But the depression conversation (or the PTSD one, or the addiction one, or the schizophrenia one) remains a rickety bridge. That Trump has demolished much sturdier structures in his public speaking rampages shouldn’t prevent us from acknowledging how hard it can be to talk accurately and humanely about psychological health. We want to be sensitive to the challenges of mental illness, using language that illuminates those challenges without stigmatizing them. We want to identify qualities and methods that can help people cope without appearing to fault those who continue to struggle.

This is infinitely complicated by the fact that the medical literature does recognize both “strength” and “resilience” as legitimate concepts in mental well-being. Is there a way to acknowledge the significance of these psychic resources, and to promote their development, without sounding like Trump?

Resilience has acquired multiple meanings since George Bonanno began to study bereavement and trauma 25 years ago. Often, it’s understood as a type of outcome: a flourishing in the face of adversity due to a tangle of factors, including character traits and environmental supports. Bonanno’s work has looked at when resilience occurs: In a series of transformative experiments, he and his colleagues tracked people who had lost their spouses, survived traumatic injuries, witnessed Sept. 11 firsthand, suffered heart attacks, endured sexual abuse, and more. Prevailing wisdom held that anyone unfortunate enough to experience such stressors would suffer tremendously through a prolonged and thorny grieving process (though that’s not to say trauma always leads to mental illness, or that mental illness always results from trauma). But Bonanno demonstrated that, quite to the contrary, “the ability to rebound remains the norm throughout adult life,” as Scientific American summarized his findings in 2011.

Between 55 and 85 percent of the thousands of people Bonanno has surveyed over the past several decades reported signs of healthy functioning after experiencing trauma, sometimes in a matter of weeks or months. (The ratios depend in part on the inciting event: 60 percent of bereaved spouses exhibited resilience, for instance, compared with 75 percent of divorced spouses.) These men and women could forge social connections, fulfill their professional and personal duties, and discover happiness and meaning in their lives.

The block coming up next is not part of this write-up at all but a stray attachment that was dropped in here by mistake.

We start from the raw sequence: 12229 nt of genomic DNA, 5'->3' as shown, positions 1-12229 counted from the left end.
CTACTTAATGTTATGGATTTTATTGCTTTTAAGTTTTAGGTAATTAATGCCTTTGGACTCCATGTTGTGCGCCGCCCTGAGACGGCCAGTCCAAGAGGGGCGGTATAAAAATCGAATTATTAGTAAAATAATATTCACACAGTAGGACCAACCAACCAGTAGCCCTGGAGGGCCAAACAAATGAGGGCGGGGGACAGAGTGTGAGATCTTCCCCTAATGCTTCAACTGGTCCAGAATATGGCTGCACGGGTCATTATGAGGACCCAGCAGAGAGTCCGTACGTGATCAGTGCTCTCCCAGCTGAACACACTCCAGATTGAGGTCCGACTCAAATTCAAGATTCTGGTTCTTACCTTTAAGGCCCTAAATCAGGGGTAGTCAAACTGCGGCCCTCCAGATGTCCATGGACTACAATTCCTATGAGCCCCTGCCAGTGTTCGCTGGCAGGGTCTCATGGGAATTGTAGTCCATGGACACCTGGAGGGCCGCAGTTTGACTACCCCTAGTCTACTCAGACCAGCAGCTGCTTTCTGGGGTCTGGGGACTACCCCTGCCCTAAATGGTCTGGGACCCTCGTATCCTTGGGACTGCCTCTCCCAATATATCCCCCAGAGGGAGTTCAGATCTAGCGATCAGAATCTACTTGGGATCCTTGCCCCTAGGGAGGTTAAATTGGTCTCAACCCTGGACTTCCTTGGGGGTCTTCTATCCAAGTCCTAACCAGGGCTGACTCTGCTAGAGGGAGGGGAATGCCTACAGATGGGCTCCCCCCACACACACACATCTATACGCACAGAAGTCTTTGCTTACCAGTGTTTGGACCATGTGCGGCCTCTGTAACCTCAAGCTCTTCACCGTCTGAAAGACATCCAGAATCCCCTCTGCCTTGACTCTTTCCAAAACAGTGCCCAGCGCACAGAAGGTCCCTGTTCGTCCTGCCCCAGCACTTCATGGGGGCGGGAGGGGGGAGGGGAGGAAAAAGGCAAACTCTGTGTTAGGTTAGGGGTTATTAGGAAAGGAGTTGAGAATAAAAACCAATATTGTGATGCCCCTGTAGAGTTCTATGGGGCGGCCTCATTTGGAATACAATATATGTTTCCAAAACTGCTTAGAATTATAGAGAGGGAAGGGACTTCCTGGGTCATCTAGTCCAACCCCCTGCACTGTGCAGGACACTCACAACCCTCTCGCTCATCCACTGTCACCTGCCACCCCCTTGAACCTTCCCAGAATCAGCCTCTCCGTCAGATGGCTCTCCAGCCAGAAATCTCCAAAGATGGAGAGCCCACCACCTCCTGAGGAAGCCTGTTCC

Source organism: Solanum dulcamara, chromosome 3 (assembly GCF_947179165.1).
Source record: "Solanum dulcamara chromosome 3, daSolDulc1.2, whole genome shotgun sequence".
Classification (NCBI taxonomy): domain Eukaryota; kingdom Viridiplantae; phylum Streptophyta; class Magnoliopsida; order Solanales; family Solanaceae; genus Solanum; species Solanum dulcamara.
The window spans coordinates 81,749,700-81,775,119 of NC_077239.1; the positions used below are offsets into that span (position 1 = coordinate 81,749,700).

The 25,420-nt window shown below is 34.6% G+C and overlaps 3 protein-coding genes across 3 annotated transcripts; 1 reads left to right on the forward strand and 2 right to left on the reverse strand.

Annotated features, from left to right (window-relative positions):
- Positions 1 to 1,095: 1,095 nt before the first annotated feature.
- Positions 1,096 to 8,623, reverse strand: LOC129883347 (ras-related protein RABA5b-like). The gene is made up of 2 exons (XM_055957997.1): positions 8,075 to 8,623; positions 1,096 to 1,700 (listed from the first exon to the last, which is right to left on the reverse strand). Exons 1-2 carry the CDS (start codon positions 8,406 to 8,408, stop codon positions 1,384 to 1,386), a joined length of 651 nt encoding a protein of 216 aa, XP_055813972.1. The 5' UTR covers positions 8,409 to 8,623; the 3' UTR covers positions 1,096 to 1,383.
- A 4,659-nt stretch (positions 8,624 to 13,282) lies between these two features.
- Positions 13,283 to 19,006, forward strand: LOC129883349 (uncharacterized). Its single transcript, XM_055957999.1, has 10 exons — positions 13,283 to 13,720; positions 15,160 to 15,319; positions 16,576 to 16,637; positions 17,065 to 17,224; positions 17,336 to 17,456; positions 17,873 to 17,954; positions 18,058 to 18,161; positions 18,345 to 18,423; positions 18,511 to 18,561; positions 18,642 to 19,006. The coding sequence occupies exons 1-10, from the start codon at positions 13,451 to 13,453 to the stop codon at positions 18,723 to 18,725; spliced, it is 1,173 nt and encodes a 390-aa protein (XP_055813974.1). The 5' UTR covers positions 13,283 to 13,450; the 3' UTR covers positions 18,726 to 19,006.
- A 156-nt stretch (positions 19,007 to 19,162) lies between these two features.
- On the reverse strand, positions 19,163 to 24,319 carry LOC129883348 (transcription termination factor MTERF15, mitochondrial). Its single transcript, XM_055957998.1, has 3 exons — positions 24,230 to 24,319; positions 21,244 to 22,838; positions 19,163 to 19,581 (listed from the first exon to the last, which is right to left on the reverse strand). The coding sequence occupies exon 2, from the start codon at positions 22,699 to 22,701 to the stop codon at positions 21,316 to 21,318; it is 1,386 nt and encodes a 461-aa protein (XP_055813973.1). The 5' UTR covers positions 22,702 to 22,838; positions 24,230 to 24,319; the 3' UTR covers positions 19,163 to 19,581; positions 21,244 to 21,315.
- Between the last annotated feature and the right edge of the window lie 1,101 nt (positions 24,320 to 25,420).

Resilience, which Bonanno defined over the phone as “a stable trajectory of health despite having been through a highly aversive event,” seems to be our most common and natural response to loss. It allows us to work and love in the wake of misfortune.

So how can we draw on our inner resilience? According to Bonanno, the factors that might predict the quality are diverse and a bit ethereal, each one having only a small effect in isolation. Researchers have just begun to unravel the complicated relationships between resilience and, for instance, personality traits like optimism and high emotional regulation. Other components may be demographic: Older people seem to be more resilient than younger people. Women are thought to be less resilient than men. (In the most striking study to bear this out, female survivors of an earthquake in California reported that the tremors lasted longer than they did while the male survivors accurately estimated the duration of the shaking.) Unsurprisingly, resources may play a role: financial savings, education, skills, social support, good physical health, and access to care all buoy resilience. Stress—both the neurotically drummed up kind and the kind the world inflicts on us—depletes our minds and bodies, likely leaving us less equipped to rise to various challenges.

Again, the nascent body of research that attempts to understand resilience’s causes is far from prescriptive. And as of yet we have no formula for taking a less resilient person and making her more resilient. Bonanno calls his work “mostly theoretical,” noting that scientists haven’t reached a consensus on what to do with the patterns of coping (or not) that they’ve observed.